Another blow for DU students

Another blow for DU students

Experimenting with future

Another blow for DU students

Here comes another jolt by Delhi University (DU) for its undergraduates. Another major change is in the offing with grading system replacing the existing marks/division system. As the authorities try to rehaul the existing system one-disastrous step at a time, the guinea pigs are none other than the students.

So, will this grading system really help? A similar experiment tried at the school level has not yielded positive results. At the university level, under the existing system of evaluation, a student’s score is division-based – depending on the percentage of marks. The idea behind grading is to reduce this jostling for marks and the unhealthy competitive environment it creates.

Shomojit Bhattacharya, Economics professor in Kirorimal College feels that a
grading system should ideally be without a heirarchy defined by marks. For instance, if a student gets 91-100 per cent he is accorded ‘A1’; 81-90 is A2 and so on, in the descending order. However in JNU, students are only graded without being given marks.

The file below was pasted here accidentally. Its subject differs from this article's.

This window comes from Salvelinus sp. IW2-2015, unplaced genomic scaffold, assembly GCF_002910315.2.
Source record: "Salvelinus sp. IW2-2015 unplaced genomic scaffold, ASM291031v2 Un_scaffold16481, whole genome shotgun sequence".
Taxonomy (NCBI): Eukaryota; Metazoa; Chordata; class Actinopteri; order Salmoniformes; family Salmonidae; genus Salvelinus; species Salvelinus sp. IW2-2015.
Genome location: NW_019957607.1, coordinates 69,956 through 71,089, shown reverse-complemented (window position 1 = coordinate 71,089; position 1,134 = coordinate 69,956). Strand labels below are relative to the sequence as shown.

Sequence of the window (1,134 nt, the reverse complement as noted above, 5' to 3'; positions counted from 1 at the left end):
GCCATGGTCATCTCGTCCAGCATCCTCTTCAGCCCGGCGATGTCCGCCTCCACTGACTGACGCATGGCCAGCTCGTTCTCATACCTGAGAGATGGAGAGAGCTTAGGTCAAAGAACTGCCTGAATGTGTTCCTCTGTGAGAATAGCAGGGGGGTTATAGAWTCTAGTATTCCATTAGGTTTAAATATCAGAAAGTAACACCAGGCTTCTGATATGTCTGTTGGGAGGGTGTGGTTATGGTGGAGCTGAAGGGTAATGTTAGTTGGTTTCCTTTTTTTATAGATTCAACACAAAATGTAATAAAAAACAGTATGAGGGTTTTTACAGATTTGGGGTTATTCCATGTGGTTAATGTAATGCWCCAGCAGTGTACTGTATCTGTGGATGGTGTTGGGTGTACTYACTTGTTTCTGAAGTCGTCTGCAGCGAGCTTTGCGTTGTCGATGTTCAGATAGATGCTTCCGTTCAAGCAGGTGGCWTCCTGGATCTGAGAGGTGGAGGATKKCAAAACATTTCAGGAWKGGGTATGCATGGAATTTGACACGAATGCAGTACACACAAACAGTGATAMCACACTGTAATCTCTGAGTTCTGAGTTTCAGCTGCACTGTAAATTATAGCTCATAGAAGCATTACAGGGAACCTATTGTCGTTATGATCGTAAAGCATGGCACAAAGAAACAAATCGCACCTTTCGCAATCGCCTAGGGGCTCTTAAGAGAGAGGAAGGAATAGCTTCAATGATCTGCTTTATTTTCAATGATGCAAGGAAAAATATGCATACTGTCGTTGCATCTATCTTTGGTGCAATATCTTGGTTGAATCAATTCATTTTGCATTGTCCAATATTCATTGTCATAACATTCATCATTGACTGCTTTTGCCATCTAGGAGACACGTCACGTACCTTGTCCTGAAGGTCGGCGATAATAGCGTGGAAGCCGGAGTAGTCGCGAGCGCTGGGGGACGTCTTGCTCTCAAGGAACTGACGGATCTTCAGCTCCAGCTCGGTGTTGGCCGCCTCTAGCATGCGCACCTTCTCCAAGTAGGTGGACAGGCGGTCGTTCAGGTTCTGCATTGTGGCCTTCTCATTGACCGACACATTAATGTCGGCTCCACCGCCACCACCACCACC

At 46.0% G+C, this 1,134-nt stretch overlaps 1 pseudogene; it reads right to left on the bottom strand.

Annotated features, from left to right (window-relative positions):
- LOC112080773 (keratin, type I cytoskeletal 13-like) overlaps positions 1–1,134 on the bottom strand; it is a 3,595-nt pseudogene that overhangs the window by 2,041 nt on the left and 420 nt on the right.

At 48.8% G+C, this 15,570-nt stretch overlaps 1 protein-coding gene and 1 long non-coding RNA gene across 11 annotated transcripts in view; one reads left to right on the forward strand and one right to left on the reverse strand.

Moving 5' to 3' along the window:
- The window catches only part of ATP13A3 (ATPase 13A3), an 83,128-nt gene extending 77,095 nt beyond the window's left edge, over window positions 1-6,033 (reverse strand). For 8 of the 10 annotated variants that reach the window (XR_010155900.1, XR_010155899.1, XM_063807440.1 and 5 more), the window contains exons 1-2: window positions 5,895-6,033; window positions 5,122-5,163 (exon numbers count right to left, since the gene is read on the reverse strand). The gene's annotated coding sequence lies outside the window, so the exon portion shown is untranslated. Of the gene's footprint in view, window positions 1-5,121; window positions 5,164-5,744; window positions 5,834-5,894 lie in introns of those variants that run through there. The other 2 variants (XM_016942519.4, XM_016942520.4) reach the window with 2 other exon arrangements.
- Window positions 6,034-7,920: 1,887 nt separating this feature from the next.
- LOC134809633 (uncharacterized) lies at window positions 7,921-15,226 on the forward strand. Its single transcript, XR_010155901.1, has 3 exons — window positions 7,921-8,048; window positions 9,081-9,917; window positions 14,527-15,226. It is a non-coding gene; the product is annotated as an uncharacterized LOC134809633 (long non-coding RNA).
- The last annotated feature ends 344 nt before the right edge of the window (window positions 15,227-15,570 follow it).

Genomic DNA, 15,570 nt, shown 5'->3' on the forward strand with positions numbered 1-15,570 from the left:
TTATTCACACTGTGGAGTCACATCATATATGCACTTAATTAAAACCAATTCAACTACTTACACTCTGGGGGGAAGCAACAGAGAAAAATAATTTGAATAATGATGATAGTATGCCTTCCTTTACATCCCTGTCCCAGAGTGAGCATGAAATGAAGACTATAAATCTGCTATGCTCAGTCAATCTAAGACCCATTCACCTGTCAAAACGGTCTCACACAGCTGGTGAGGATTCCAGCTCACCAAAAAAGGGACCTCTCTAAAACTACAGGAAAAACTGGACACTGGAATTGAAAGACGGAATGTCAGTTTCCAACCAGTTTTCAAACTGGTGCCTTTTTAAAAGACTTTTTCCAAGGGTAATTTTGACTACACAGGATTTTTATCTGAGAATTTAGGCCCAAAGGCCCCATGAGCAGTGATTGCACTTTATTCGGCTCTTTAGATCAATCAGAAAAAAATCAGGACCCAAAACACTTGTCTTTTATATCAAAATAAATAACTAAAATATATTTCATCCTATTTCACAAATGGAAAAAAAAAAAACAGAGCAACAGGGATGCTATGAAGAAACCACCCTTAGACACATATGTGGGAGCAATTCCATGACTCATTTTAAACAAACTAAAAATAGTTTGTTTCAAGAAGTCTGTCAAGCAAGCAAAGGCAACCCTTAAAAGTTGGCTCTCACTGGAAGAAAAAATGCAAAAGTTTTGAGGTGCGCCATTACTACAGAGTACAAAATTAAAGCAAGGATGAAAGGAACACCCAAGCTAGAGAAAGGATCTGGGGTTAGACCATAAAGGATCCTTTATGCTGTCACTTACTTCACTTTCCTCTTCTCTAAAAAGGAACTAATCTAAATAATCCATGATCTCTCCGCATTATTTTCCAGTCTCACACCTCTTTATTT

Shomojit, a JNU passout himself, feels that grading may work if students are assessed as per JNU norms. “Actually, it is a good idea to bring in the grade system as it reduces subjectivity and cut-throat competition. But, if it is like in schools where marks are converted into grades, then I think it is not a good idea and will be an eyewash.”
He also points out that, “Those used to marks will not be comfortable with grades. It needs proper ‘workshops’ to help students understand how the grading system functions.”

While Shomojit may have attempted a rationale for the move, members of DUTA are outright contemptuous. “The current vice chancellor Dinesh Singh is treating DU like a Bollywood script,” says Abha Dev Habib, member DUTA and a Professor at Miranda House. “Everyday we find a new development. They should first handle one change and go on to another. But he (VC) is just not bothered. He is unilateral when it comes to decisions and we are never consulted even once.”

The VC and his panel should understand that any decision they take has to keep in mind that it will affect a large community and any proposal can directly affect the students’ future. Although the grade system will ease competition, eventually during admission only marks will help to take students. “When there will be difference in marks of even .5 percentage, only marks will help sort admission and not grades,” adds Habib. Answers anyone?